, , , , , , , ,

I know that most mainstream economists are going to look at the latest figures on overall pay for American workers and keep claiming that the United States is experiencing or about to experience meaningful wage inflation. I just don’t know how they’re going to keep doing it in a way that convinces any fair-minded observers.

The data come from the Labor Department’s Employment Cost Index (ECI) and, to review, they’re the numbers that include both salaries and benefits as well as wages. Their two drawbacks are (1) they’re not adjusted for inflation; and (2) they’re issued quarterly, not monthly like the more closely followed wage statistics, so they’re not quite as timely.

Yet thanks to a (regular) quirk in the calendar, since we’re still in April, this newest ECI is timelier than usual. For it covers the first quarter of this year, which ended in March. And what it reports is that the year-on-year change in overall American workers total compensation – 1.79 percent – was not only much lower than that for first quarter, 2014-first quarter, 2015. The change, a drop of 34.91 percent from that previous 2.75 percent annual increase, also was the biggest such falloff by far since this trend began to be tracked in 2001. For good measure, the latest year-on-year change was the third weakest in absolute terms since then.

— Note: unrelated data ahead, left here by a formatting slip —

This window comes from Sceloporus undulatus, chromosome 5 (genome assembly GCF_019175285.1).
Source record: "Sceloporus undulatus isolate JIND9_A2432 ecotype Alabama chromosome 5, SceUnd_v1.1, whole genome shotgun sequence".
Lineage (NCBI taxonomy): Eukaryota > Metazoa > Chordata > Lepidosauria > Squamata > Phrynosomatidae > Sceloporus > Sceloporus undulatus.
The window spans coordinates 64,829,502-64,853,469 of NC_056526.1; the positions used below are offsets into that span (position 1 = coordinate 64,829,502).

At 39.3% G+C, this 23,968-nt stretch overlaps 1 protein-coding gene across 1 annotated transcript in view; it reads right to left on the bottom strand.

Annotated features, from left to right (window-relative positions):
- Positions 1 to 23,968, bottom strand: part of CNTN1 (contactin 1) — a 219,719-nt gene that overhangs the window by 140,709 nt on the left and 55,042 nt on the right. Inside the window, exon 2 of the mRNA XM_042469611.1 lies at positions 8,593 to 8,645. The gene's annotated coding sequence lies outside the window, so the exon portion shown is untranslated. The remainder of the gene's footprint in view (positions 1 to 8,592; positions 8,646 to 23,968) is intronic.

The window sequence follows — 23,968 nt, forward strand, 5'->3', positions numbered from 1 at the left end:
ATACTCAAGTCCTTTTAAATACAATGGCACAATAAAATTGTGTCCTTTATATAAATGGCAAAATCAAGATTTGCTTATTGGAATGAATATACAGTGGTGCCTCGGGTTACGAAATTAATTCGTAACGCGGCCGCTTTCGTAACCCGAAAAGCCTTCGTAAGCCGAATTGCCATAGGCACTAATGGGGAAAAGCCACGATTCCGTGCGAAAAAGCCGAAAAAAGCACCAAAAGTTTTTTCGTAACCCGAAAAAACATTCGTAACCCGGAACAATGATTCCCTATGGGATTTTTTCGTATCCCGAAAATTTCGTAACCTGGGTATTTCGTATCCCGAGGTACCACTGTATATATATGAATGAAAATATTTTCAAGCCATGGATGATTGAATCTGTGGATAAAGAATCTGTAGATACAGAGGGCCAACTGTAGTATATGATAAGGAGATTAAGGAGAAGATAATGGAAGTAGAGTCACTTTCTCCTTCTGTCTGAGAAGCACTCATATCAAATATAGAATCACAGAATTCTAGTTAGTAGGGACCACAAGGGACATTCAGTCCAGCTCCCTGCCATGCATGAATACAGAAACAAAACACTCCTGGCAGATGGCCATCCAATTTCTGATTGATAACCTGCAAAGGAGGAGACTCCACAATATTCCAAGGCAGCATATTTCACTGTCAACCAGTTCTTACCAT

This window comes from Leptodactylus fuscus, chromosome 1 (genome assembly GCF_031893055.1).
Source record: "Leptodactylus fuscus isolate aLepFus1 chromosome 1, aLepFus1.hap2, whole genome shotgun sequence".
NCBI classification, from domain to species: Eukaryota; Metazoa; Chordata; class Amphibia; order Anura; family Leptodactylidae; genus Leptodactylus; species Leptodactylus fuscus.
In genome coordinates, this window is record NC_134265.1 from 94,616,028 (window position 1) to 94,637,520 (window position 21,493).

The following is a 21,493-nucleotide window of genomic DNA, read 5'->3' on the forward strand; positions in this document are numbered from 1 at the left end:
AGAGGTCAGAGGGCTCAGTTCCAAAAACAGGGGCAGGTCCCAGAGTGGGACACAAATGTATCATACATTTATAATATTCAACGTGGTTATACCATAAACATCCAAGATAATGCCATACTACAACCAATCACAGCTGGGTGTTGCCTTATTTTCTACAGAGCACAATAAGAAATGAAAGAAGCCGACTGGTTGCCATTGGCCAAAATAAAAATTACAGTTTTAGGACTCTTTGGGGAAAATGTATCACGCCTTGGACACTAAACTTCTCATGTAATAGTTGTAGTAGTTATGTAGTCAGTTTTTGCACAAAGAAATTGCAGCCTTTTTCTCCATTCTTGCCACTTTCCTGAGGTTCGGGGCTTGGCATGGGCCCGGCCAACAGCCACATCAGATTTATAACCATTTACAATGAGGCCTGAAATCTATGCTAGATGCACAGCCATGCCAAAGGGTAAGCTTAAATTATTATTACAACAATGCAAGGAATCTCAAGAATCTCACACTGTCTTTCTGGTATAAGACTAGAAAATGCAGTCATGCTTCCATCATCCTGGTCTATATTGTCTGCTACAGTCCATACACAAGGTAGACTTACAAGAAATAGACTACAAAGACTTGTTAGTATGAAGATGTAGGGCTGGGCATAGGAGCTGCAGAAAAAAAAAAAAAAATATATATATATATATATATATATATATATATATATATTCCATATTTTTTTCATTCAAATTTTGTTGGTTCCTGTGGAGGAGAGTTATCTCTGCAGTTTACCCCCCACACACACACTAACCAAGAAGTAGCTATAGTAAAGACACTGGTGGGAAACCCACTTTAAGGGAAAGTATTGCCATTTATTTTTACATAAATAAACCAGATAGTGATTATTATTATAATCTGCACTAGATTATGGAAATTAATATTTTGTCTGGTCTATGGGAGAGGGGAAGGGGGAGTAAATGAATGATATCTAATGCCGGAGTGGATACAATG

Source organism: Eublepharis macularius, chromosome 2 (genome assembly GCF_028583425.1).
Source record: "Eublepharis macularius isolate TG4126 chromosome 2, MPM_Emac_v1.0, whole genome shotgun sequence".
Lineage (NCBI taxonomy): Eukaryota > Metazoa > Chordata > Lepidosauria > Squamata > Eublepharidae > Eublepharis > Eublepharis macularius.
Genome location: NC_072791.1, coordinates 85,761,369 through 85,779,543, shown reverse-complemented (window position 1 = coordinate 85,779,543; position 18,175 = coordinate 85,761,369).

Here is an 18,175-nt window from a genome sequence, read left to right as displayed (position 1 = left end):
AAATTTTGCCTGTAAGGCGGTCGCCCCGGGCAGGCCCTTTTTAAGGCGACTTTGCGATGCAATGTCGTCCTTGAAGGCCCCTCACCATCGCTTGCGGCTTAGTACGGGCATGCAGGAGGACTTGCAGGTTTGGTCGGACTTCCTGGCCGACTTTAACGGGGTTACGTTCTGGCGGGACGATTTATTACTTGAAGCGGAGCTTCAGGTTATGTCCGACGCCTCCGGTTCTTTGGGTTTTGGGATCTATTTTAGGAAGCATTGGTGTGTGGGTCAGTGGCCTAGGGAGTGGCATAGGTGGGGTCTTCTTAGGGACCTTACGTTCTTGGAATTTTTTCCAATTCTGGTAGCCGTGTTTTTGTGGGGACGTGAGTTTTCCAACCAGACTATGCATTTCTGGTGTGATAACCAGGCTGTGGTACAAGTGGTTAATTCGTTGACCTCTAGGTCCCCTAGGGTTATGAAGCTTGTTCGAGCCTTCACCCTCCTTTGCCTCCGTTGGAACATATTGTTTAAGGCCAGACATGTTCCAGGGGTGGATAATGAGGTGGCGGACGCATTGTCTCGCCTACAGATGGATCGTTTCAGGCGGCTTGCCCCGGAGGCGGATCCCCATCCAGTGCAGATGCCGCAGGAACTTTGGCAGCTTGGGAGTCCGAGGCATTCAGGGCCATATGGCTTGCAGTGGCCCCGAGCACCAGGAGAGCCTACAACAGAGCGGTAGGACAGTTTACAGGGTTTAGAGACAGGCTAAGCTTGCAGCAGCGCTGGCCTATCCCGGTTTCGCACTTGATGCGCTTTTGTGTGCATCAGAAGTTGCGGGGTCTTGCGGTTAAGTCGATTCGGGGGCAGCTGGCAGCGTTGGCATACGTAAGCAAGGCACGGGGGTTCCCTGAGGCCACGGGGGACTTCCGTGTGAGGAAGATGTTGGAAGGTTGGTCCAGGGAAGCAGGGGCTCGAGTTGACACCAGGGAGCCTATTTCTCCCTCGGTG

Matters don’t look any better when the current economic recovery is compared with its predecessor – the kind of analysis that produces the best (apples-to-apples) perspective. During the six-year economic expansion of the 2000s – which was largely fueled by bubbly borrowing and spending – the ECI rose by a total of 21.71 percent. During the current expansion, which has just become slightly longer, ECI is up 14.52 percent.

So it still seems perfectly justified to use “wages” and “inflation” in the same conversation. But putting them in the same (serious) sentence continues to get more difficult.